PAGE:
Case study - UV cured lining project wins the day for DALROD
Feb 23, 2016
DALROD recently ventured into new pipe-lining territory using, for the first time, UV cured lining on a project for client Peterborough City Council (PCC)
Urgent remedial works
The culvert carries land drainage run-off waters between dykes that control the water levels in the local fenlands. The road route at the site of the culvert is a busy rat-run, particularly during rush hour and used by commuter traffic, heavy goods and farm vehicles. Inspection of the culvert by PCC showed that, due to its position with its crown at just 2m below the road surface, the structural integrity of the concrete pipe construction was compromised by multi-fractures/cracks and other defects. Had the culvert not been rehabilitated or replaced there was a significant possibility of collapse and damage to the road above.
Limited options leads to UV cured lining solution
Given the very rural aspect of the area, the diversion route would also have required the use of several minor roads which often have steep embankment sides to bring the road level up above the level of the surrounding fens, which would have meant potentially led to significant traffic handling difficulties. With the potential also existing for a high carbon footprint on the project using open cut, it was decided to investigate the rehabilitation options.
Looking at the rehabilitation options meant selecting a lining technique that would ‘fit the bill’. Given the experience of many contractors in the field of lining works, the project was put out to competitive tender however many lining options such as hot water cure and epoxy resin use do have significant leachate from the liner during the lining process and subsequent to the liner installation. As the site was handing land drainage this was not seen as an option that could be utilised.
DALROD’s experience wins the day
The remaining option was the use of a Ultra Violet (UV) cured lining that does not have the environmental disadvantages of other systems. Ultimately, DALROD’s Cambridge franchisee (Mike Pollard’s team) was selected as the preferred bidder for the works, even though the company had not previously utilised UV cure on other operations. However, it was understood that the company’s experience on other lining works, as well as the fact that DALROD was very familiar with prevailing conditions in this part of the country, stood it in good stead for this operation.
So, having established the works site over the culvert entrance, first the culvert was thoroughly cleaned to ensure that there was nothing within it that could impede the lining operation. The culvert was then checked and surveyed using a CCTV camera. The UV liner was then prepared for insertion. Supplied by RSM Lining Supplies of Doncaster, UK, the reinforced UV liner was delivered to site pre-impregnated with the UV sensitive resin. To install the liner a winch was set-up on the downstream end of the culvert and a winch line was passed through. Initially a pre-liner was winched into the culvert which helps to prevent any external friction wear on the final liner during its insertion. The winch was then used to pull the main liner through the culvert into position inside the pre-liner.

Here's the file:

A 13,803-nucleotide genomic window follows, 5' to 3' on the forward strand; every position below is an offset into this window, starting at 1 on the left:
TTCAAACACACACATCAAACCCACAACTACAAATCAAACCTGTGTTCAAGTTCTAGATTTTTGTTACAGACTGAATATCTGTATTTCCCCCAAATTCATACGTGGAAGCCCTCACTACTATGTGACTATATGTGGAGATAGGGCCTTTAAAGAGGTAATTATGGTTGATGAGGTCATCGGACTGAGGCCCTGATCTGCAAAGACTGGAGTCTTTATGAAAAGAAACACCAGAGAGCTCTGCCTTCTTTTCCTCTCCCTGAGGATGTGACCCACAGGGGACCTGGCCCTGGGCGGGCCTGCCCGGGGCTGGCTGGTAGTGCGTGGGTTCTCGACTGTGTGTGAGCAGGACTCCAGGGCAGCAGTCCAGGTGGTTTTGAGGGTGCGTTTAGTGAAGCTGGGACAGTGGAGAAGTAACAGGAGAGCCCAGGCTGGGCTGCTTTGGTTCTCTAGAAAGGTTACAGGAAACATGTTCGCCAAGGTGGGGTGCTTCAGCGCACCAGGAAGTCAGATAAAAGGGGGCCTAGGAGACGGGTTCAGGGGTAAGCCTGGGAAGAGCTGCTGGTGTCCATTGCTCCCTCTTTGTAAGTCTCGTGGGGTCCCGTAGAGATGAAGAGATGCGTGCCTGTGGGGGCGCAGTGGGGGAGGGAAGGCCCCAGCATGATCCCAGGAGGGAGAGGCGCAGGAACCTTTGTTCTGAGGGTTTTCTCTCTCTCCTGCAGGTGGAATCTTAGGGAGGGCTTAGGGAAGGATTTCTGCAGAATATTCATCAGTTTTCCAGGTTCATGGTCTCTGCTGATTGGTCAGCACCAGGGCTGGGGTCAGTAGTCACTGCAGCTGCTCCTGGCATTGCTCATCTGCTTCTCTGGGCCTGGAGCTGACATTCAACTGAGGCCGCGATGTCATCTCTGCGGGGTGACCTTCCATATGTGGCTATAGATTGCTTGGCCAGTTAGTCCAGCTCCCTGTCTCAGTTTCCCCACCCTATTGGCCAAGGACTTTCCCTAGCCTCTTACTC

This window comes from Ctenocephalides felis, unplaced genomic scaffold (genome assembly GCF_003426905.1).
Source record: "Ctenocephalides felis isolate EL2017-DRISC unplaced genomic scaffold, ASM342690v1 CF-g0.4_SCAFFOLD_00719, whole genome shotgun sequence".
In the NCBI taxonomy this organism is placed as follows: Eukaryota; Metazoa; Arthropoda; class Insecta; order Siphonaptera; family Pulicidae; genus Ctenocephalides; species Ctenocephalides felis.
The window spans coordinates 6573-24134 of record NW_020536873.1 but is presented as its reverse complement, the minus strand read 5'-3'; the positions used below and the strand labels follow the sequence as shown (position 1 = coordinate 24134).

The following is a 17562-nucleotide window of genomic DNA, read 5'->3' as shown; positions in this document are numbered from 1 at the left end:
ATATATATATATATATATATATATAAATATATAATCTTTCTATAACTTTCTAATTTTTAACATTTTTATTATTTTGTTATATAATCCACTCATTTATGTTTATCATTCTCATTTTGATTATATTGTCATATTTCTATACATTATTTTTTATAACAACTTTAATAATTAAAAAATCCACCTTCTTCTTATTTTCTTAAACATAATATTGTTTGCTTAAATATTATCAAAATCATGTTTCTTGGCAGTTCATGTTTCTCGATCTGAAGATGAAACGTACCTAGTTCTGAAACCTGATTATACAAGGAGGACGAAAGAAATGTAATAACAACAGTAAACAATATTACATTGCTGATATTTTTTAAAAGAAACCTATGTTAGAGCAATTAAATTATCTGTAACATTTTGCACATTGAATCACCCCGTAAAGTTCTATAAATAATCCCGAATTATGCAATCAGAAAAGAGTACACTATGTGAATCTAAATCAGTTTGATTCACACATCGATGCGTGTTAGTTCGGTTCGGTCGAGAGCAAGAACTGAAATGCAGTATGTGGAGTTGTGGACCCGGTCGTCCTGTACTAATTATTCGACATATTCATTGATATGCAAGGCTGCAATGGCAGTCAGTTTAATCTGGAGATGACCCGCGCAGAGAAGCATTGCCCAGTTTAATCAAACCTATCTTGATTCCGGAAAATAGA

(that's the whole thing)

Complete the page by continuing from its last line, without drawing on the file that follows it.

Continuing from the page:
Once in place, the whole liner assembly was then attached to an compressor/air blower unit and inflated to ensure the liner fitted correctly. A reinforced liner system was utilised to ensure the long-term integrity of the culvert which once rehabilitated would continue to carry significant traffic loadings into the future.
UV light train
The UV light train was pulled through the liner in accordance with the manufacturer’s specification at a speed that would fully cure the 8 mm thick liner. On this project the cure time for the 19 m run was just about 45 minutes. Once the light train had completed its run the ends of the liner were opened up to retrieve the light unit and the liner ends were sealed at either end of the culvert. The CCTV camera was again passed through the culvert to record the completed liner for client records.
The whole lining operation was completed from arrival on site, through set-up, culvert cleaning, CCTV survey, lining and final survey in just one working day on 13 October 2015, as opposed to the seven working days that would have been required for any open cut operation. The other advantage of being able to complete the works in just the one day is that overall the cost of the project was significantly less than could have been achieved using open cut replacement techniques. The carbon footprint of the project as a whole was also considerably lower.
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